INTERPRET; {to describe the meaning of something; examine in order to explain} {DEFINE THE CONTEXT OF WORDS] CALCULATE; {to judge the INTERPRETATION by using the information that you already have} RESPONSE; {an answer or reaction} DEFINE; {meaning of SOMETHING, WORDS describe the meaning and exact limits of something} MEANING; {meaning of something is what it expresses or represents} WORD; {a single unit of language that has meaning and can be spoken or written} SORT; {the act of separating things and putting them in a particular order}

Definitions - Interpret

While we could rely solely on the encoded meanings of the Oxford Dictionary (UK) it's safer to ensure the meaning used it as we've interpreted or modified.

For example we've amended the meaning of INTERPRET to;

"to describe the meaning of something; examine in order to explain &;
DEFINE THE CONTEXT OF WORDS"


By doing this the process of Interpreting inbound messages is clearer, with little need to update or amend.
            

INTERPRET; {to describe the meaning of something; examine in order to explain} {DEFINE THE CONTEXT OF WORDS]

Step Three - Handling words

Now things get interesting, for responses to be comprehendible we need to arrange & interpret the input - in this case 'words'. The Code below is a more refined version of our Offical Word Interpretation Libraries designed to be used with & without an Array.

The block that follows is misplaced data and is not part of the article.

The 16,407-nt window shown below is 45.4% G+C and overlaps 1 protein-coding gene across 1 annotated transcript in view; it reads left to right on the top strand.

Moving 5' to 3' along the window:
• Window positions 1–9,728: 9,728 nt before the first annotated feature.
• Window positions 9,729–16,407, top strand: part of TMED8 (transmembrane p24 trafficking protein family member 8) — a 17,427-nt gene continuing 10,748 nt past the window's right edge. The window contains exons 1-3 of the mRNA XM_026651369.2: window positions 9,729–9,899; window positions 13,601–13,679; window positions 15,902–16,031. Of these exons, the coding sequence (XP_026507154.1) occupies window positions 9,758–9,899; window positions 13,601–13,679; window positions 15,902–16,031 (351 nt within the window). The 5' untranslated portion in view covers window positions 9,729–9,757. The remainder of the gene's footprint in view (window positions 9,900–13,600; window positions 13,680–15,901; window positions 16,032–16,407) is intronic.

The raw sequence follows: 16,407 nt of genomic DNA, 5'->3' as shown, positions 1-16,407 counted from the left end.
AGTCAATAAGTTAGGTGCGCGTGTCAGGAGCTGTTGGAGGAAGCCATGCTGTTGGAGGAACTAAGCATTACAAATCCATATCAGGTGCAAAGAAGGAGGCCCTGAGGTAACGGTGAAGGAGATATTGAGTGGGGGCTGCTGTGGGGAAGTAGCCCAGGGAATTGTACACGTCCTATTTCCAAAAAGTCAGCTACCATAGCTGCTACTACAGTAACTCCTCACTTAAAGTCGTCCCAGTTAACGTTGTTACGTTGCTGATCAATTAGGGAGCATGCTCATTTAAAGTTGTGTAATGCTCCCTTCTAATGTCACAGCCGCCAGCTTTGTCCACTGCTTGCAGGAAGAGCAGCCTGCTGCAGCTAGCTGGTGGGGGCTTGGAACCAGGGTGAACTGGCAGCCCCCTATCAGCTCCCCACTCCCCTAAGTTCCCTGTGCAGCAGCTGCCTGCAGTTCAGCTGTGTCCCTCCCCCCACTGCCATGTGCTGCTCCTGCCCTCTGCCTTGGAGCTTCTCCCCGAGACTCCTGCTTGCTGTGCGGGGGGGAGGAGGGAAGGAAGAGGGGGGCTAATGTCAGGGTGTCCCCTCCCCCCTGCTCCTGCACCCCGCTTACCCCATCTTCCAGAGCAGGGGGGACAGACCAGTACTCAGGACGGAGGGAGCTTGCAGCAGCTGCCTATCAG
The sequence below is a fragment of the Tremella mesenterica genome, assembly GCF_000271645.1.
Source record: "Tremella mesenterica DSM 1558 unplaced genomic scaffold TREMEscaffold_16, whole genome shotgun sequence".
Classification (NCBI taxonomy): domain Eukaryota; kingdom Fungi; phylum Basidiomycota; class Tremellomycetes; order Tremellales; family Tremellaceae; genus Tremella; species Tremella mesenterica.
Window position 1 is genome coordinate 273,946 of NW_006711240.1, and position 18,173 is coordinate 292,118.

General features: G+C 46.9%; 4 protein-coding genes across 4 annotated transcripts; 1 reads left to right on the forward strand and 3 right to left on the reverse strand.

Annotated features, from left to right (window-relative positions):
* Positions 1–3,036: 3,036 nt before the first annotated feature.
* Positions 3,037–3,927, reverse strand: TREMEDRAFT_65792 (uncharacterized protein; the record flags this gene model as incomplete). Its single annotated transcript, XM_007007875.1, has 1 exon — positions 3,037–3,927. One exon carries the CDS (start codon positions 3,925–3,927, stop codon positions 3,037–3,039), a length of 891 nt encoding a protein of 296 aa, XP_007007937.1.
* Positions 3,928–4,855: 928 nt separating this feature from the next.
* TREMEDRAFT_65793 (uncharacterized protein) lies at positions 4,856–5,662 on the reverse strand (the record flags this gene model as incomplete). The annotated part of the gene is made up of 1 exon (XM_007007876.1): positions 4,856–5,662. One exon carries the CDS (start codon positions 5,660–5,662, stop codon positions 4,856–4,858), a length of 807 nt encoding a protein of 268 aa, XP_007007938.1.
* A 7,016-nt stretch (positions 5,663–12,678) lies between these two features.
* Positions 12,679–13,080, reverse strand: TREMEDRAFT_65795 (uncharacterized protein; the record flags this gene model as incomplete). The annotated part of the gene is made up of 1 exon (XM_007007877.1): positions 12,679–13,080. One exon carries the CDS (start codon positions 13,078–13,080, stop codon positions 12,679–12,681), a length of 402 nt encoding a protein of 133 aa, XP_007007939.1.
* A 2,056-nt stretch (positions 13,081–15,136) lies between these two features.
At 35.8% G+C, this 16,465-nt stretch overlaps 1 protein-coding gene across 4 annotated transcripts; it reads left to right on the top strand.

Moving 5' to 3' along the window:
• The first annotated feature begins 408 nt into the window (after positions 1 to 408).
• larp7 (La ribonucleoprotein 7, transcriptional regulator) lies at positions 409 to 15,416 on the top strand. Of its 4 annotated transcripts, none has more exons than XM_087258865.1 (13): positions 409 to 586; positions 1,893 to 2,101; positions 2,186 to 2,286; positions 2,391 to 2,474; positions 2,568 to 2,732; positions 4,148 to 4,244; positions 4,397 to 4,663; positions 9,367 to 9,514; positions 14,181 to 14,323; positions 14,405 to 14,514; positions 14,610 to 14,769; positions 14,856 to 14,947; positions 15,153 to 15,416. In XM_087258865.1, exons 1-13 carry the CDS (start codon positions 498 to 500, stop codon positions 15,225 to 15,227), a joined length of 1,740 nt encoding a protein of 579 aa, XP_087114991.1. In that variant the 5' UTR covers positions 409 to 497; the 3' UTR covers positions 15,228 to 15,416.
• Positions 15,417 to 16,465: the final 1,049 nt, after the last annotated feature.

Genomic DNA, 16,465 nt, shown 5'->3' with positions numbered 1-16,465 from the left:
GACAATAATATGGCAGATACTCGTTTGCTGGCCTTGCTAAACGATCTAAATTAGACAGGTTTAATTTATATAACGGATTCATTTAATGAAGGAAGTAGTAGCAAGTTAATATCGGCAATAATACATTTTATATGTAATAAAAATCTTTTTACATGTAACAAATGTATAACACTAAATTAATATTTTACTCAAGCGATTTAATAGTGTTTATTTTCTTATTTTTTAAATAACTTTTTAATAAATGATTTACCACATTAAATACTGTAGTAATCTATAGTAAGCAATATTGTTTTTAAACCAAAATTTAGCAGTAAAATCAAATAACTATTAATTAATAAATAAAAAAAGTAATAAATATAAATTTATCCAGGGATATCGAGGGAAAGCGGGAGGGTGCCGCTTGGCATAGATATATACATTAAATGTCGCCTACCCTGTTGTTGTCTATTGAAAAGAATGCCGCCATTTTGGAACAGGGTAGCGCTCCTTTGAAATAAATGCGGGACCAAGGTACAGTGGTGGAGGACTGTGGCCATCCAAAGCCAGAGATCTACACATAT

Below is the Library section which handles this task.

            

MESSAGE -- RECEIVE-WEBHOOK; VAL_ C#{ $ } $ = W* W_0; 'W' W_1; 'WW' W_3; 'WWW' W_4; 'WWWW' W_5; 'WWWWW' WS_0; { C_var(W+WW) } WS_1; { C_var(WWW+WWWW) } WS_2; { C_var(WS_0+WS_1) } STATE; W_0 /recall -- Oxford University Press, HOLD_STATE W_1 /recall -- Oxford University Press, HOLD_STATE W_2 /recall -- Oxford University Press, HOLD_STATE W_3 /recall -- Oxford University Press, HOLD_STATE W_4 /recall -- Oxford University Press, HOLD_STATE W_5 /recall -- Oxford University Press, HOLD_STATE { C [ WS_0 -- INTERPRET = WI_0 WS_1 -- INTERPRET = WI_1 WS_2 -- INTERPRET = WI_2 ] = INTP } inpr_{ 'INTP' } = X C_POST C_inpr('X')

Labelling Words

Before we can perform an interpretation deadCL must be informed of where & how to treat the input.

In-order to do this we'll tokenise the input as $, before transforming the single value into multiple values under the moniker W

Each 'section' is subsequently given a new value as follows W_0, W_1, W_2, W_3, W_4, W_5
            

RECEIVE-WEBHOOK; VAL_ C#{ $ } $ = W* W_0; 'W' W_1; 'WW' W_3; 'WWW' W_4; 'WWWW' W_5; 'WWWWW'

Grouping 'words' for interpretation

Next we need to create a series of groups each is designed to perform 'micro' interpretations, this enables us to block inbound messages into three interpreted sections.

You'll notice we're creating data-sets that progressively more through each section, once again reducing the number from five to one values.

            

WS_0; { C_var(W+WW) } WS_1; { C_var(WWW+WWWW) } WS_2; { C_var(WS_0+WS_1) }